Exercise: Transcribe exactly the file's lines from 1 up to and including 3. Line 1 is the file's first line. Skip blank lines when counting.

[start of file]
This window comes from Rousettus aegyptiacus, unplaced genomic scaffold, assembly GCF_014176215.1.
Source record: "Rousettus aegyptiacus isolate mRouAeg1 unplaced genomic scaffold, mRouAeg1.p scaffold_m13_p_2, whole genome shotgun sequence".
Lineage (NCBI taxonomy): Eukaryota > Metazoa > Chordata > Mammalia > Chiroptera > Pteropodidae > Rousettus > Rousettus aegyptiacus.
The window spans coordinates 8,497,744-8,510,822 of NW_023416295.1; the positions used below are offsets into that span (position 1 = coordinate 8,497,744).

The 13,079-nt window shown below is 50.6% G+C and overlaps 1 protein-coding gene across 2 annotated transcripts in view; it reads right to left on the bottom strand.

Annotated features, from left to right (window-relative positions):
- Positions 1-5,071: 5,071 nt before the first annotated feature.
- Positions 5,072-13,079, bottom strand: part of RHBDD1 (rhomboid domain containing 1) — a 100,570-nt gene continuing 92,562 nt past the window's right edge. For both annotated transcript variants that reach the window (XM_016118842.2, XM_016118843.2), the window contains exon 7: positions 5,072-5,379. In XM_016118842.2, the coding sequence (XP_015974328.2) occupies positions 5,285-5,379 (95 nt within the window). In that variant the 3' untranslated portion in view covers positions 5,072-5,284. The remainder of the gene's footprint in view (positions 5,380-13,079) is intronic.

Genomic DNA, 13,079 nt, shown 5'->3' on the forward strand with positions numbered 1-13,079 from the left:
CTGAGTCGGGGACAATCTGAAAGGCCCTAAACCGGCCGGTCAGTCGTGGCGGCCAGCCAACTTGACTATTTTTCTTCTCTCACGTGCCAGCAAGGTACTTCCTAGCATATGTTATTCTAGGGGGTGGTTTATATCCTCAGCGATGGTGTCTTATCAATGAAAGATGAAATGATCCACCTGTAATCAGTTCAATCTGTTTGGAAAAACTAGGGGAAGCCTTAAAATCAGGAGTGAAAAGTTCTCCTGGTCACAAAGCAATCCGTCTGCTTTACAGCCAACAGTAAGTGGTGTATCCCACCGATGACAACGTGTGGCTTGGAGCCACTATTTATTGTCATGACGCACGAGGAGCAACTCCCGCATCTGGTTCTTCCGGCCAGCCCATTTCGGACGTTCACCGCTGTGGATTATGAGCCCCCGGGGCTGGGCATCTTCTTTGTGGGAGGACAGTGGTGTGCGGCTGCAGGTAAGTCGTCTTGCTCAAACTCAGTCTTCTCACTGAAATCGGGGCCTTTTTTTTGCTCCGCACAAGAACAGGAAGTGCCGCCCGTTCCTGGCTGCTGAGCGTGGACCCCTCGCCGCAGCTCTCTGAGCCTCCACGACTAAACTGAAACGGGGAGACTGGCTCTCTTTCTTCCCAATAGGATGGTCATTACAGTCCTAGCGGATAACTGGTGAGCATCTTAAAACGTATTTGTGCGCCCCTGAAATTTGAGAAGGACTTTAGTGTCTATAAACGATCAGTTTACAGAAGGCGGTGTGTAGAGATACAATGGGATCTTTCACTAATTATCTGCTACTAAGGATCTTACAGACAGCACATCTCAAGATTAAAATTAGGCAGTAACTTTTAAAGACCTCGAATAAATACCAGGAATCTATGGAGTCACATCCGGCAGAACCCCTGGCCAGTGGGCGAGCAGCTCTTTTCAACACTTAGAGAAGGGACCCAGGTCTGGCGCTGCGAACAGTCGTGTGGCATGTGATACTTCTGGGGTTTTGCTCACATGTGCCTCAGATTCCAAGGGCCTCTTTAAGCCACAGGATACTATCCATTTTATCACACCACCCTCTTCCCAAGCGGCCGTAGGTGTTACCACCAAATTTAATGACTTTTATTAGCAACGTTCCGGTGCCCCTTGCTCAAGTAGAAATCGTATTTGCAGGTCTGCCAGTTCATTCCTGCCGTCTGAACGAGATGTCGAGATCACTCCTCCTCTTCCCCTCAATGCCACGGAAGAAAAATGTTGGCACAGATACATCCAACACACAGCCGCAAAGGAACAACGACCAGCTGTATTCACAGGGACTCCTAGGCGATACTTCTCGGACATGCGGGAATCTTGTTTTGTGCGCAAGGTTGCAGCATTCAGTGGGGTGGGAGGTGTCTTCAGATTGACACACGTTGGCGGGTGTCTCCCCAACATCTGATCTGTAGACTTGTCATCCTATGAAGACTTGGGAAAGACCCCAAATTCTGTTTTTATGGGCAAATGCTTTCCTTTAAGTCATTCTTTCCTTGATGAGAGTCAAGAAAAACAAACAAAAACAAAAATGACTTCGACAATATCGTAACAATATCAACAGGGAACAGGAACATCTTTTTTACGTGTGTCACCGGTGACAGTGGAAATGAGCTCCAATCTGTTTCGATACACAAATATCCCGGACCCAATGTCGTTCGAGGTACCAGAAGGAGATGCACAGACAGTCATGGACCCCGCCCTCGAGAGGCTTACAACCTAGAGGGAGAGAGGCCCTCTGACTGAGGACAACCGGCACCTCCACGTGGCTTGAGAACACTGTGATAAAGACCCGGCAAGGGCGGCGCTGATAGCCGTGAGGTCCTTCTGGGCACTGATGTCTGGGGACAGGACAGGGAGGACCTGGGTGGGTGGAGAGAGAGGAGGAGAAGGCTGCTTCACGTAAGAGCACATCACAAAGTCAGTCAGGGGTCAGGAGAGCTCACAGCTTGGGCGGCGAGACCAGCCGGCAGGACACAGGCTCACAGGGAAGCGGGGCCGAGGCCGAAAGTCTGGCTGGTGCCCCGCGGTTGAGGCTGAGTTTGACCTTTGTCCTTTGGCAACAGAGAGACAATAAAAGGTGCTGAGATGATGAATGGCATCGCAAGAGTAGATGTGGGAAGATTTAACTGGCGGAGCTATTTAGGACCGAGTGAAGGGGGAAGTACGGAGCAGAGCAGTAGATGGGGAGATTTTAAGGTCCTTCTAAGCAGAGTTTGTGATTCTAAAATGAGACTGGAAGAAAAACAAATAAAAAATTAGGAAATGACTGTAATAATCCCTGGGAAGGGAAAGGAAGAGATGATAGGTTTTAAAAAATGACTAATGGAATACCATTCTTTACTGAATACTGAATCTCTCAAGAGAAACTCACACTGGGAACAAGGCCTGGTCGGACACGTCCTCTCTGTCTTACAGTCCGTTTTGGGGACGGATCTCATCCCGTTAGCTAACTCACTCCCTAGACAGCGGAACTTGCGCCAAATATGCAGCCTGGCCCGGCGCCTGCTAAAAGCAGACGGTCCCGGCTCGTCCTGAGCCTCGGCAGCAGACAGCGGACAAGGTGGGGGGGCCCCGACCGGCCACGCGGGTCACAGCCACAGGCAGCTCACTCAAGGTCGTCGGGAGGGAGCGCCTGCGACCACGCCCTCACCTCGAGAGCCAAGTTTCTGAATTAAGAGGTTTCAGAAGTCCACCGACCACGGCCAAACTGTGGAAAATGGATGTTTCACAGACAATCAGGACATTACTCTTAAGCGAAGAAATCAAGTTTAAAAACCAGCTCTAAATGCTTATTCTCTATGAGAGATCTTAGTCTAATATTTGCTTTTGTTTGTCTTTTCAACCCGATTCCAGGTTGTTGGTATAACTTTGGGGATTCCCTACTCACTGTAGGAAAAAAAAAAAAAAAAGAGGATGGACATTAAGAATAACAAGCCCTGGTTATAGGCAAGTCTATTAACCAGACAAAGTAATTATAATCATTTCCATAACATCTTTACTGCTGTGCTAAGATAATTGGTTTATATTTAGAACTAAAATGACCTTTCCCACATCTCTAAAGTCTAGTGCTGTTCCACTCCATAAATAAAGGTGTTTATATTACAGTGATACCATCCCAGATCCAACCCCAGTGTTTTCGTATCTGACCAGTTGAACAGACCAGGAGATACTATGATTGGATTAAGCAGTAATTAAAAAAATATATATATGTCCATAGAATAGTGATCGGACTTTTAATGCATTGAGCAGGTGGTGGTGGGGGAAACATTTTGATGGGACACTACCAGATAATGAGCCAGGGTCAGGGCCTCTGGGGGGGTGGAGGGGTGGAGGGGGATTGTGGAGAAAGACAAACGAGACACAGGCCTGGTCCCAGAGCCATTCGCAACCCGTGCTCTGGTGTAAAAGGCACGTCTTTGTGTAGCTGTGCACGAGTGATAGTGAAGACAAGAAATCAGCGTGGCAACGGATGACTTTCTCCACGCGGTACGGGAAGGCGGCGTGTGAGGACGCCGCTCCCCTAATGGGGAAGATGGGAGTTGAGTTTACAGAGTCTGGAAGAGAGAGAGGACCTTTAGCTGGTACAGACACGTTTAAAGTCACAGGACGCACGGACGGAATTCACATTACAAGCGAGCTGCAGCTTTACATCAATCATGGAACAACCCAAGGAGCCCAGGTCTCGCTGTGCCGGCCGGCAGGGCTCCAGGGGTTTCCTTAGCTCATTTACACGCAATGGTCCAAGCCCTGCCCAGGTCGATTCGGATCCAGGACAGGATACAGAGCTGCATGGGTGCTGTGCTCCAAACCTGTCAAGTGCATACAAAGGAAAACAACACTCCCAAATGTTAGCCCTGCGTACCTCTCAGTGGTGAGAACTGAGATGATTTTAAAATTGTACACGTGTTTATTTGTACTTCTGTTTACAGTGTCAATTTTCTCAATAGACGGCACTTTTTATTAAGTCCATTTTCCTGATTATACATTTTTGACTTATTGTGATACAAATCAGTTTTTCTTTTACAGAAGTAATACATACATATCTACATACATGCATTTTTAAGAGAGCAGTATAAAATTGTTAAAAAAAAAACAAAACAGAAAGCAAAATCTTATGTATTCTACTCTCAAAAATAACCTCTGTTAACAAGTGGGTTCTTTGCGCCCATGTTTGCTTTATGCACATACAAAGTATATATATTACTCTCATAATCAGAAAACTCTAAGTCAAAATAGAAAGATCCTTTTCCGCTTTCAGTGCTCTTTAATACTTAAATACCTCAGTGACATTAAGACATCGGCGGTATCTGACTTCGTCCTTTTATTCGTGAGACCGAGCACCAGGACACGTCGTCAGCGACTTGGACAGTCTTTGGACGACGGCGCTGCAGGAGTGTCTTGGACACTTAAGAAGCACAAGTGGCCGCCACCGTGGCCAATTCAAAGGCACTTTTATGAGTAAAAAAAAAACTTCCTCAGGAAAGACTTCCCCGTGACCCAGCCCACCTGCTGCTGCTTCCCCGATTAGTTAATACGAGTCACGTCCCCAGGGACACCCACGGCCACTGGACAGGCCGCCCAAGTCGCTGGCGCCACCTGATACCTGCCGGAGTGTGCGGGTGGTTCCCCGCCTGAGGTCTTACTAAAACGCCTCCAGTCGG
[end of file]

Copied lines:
This window comes from Rousettus aegyptiacus, unplaced genomic scaffold, assembly GCF_014176215.1.
Source record: "Rousettus aegyptiacus isolate mRouAeg1 unplaced genomic scaffold, mRouAeg1.p scaffold_m13_p_2, whole genome shotgun sequence".
Lineage (NCBI taxonomy): Eukaryota > Metazoa > Chordata > Mammalia > Chiroptera > Pteropodidae > Rousettus > Rousettus aegyptiacus.